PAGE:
I noticed the “i” on my keyboard mysteriously started malfunctioning last week.
I had been looking away as I typed, only to dscover a pecular amount of msspelled words lnng the page n red.
How odd, right? I suspect nargles are behind it. (Sorry, Harry Potter nerd here.) Or as we often say in the office when we experience technology flukes, perhaps it was a solar flare.
Regardless of the cause of the issue, it astounded me just how many “I”s there are in any given sentence. I was relieved when I could get through typing several words without having to battle with the key to get the letter to pop up on my screen.
As you can imagine, this became irritating rather quickly, not to mention time consuming. Trying to find the silver lining, I thought 1) what can I do about this and 2) what can I learn from this. After looking into how I could get the keyboard examined by an expert, it dawned on me that taking “I” out from my vocabulary is challenging.
I say “I” a lot. What does that say about me?
What would happen if I couldn’t use I anymore? What an interesting exercise that would be! I decided to look up the idea on Google. As it turns out, I’m not the only one with this thought about “I statements.”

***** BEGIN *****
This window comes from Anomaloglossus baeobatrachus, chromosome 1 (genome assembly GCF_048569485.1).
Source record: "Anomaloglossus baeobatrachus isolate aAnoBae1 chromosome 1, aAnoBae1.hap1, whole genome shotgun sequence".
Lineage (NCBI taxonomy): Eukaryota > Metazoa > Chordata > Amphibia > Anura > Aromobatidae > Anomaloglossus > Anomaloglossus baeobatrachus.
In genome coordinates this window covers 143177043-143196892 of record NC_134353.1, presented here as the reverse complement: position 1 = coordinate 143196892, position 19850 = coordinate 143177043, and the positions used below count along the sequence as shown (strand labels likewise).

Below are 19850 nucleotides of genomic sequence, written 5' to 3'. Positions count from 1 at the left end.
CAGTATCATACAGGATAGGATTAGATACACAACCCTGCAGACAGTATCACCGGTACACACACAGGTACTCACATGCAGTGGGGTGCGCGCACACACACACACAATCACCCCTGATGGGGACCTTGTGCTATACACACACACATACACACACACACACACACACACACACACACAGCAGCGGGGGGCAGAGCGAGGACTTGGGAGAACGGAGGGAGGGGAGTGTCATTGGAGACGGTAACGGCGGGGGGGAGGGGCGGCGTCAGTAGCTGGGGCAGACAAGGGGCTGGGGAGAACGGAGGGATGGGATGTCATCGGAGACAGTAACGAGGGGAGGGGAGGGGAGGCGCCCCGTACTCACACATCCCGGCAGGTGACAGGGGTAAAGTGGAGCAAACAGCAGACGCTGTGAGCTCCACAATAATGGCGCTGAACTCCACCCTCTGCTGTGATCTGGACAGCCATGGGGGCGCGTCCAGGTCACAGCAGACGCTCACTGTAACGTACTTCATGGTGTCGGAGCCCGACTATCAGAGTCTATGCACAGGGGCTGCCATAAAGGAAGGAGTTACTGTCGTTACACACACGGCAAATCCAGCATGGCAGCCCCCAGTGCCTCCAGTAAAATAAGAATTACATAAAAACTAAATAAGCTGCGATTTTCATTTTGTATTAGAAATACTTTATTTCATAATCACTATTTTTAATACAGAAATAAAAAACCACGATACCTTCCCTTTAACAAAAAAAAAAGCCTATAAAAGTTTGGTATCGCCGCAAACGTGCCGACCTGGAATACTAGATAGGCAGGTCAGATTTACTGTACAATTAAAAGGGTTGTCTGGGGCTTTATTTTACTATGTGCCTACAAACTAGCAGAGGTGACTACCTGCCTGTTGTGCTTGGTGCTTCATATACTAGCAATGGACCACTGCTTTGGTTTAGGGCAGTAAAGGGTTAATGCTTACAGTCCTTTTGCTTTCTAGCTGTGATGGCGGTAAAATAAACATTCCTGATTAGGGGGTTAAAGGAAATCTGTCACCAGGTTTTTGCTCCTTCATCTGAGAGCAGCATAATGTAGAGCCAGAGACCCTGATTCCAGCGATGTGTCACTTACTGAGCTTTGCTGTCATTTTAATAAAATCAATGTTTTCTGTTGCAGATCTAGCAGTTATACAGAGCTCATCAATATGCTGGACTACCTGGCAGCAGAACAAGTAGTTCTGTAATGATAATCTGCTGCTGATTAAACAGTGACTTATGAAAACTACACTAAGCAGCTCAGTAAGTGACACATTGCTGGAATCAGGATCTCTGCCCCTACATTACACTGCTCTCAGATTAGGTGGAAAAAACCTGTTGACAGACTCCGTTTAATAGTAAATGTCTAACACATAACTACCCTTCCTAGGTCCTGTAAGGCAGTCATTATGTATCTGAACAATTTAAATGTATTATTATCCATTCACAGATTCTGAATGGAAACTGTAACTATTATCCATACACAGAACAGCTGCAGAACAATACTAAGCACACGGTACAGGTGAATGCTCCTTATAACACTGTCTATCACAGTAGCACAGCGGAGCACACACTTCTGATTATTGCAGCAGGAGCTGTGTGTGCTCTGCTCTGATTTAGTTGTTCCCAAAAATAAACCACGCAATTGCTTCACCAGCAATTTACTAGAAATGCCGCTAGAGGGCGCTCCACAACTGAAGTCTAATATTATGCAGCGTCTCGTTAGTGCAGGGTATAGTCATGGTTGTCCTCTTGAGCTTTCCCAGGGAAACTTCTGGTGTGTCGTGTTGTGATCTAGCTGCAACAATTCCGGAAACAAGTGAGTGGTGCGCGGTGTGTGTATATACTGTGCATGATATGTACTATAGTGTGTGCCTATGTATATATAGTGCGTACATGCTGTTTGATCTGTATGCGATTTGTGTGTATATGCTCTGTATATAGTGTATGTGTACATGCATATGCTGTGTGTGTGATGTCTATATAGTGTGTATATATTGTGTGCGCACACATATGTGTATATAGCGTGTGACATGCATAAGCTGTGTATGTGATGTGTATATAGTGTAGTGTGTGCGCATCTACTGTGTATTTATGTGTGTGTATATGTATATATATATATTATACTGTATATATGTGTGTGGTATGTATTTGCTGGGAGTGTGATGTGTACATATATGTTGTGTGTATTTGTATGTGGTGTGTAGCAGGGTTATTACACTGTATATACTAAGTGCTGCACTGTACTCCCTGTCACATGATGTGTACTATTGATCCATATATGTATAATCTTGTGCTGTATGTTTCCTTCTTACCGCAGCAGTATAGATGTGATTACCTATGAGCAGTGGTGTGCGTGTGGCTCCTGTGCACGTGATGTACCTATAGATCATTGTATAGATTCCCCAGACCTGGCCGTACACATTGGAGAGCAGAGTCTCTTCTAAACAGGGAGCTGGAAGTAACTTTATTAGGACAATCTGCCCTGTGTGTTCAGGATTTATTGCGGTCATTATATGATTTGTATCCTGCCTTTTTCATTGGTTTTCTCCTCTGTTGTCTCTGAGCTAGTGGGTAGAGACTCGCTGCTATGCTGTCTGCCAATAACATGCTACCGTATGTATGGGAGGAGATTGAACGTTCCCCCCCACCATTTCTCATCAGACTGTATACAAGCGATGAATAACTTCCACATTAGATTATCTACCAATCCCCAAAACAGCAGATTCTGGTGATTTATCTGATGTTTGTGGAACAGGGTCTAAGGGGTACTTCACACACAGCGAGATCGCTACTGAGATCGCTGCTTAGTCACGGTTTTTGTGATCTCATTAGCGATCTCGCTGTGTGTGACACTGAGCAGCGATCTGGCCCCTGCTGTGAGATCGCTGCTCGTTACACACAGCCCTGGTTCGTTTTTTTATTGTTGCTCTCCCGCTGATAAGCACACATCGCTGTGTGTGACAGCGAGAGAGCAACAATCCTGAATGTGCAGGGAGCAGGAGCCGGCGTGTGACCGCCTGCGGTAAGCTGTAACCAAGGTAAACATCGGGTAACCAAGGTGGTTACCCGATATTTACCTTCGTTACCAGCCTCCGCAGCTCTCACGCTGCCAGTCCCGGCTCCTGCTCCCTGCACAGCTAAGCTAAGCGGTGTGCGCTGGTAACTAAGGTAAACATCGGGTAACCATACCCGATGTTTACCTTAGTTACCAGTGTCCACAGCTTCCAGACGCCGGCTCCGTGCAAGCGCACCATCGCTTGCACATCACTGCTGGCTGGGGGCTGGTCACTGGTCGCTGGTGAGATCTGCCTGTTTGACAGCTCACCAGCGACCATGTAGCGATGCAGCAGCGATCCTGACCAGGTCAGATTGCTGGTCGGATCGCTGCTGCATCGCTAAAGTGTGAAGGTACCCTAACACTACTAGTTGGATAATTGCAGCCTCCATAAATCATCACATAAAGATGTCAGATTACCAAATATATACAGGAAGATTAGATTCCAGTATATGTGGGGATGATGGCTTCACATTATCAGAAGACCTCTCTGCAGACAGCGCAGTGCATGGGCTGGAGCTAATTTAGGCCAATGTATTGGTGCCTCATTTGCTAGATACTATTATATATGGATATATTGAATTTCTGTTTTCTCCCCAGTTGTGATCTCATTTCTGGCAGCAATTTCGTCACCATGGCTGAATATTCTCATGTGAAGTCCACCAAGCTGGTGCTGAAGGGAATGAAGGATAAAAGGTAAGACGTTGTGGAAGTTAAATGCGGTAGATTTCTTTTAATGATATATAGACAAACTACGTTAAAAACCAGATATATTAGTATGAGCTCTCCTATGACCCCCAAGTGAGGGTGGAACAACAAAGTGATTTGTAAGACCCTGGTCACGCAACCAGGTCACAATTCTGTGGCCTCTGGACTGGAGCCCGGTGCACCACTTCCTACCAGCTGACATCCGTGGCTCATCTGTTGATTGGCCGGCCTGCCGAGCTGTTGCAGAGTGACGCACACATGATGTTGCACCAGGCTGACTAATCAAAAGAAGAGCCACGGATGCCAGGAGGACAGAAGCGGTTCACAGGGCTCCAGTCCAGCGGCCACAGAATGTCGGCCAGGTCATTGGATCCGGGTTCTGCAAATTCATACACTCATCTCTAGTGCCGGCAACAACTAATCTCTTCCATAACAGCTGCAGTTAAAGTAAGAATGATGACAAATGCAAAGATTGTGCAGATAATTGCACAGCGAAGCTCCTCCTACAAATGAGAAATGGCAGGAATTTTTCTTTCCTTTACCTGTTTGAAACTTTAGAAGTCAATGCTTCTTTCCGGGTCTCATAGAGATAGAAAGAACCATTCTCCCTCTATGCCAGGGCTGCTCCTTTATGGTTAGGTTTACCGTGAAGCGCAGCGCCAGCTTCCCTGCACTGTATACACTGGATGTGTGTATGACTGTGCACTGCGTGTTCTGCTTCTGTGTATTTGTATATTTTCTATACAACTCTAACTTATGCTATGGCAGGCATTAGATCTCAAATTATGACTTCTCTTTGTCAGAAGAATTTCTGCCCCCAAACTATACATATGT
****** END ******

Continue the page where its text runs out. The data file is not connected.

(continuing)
One person even chose to stop saying “I” for an entire week. That individual hoped it would make him rethink how he connected with people, focusing more on others and less on himself.
I kind of love that.
Here I go with the “I”s again… I want to know: If we all made a conscious effort to limit the use of “I” in our day-to-day interactions — as in “I think,” “I feel,” “I want” — what do you think would be the outcome(s)?
Would we do better at showing interest in what others have to say? How empowering would it be to lift others up by first giving them the opportunity to share their ideas, rather than leading with I? Would it help us become conversation facilitators? Probably! There’s a good chance we’ll ask more questions, perhaps even make stronger connections with those around us.
- What if instead of, “I’m concerned about this,” you first offered, “How do you feel about this?”
- Instead of, “I think we should go for it,” maybe, “What do you think about this opportunity?”
- “I fixed it” v. “Problem solved. What’s next?”
It might be impossible to eliminate all the “I”s from how we speak, think and type, but let’s encourage one another to be more thoughtful in our day-to-day communications. It’s amazing how we can be more inclusive by rethinking inherent responses.
And in case you may be wondering, by the time I finished writing this blog post, the key inexplicably started functioning normally again! While I’m relieved it’s working once again, I’m thankful for how the malfunction rippled into a shift in thinking.
Also, there were at least 190 “I”s in this blog post. Clearly, I need more work on this. 🙂